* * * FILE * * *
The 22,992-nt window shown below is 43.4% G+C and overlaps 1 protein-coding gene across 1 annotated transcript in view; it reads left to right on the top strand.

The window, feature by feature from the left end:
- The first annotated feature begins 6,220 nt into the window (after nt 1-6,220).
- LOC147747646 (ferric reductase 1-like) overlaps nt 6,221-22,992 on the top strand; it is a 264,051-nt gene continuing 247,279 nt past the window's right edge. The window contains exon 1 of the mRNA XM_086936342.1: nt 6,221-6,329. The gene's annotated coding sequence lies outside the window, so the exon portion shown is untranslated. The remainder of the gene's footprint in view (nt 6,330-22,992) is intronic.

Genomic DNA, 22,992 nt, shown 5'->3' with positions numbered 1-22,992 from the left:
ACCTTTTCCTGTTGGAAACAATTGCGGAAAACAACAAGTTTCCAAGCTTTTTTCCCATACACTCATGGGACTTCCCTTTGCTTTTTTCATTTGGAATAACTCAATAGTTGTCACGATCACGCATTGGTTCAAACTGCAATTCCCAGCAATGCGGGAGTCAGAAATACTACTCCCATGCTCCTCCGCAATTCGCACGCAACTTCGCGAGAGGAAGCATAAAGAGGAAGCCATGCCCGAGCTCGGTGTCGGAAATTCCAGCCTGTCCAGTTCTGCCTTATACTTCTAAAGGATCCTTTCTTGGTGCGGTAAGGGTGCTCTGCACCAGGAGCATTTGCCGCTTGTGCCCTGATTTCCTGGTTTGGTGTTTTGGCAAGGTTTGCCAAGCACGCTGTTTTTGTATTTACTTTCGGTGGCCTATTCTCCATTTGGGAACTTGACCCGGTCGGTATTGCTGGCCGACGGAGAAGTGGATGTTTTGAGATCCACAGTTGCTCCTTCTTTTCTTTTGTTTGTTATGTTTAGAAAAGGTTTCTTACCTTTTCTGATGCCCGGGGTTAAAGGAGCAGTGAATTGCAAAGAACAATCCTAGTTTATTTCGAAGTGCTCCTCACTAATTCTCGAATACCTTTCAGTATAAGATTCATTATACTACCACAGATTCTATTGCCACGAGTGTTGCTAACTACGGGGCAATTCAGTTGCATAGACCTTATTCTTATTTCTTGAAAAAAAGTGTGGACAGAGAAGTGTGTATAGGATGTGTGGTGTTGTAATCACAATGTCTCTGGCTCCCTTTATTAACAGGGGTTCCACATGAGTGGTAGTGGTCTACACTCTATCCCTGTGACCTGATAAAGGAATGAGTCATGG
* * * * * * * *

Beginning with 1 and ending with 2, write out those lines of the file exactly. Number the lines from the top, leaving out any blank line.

The 22,992-nt window shown below is 43.4% G+C and overlaps 1 protein-coding gene across 1 annotated transcript in view; it reads left to right on the top strand.

The window, feature by feature from the left end: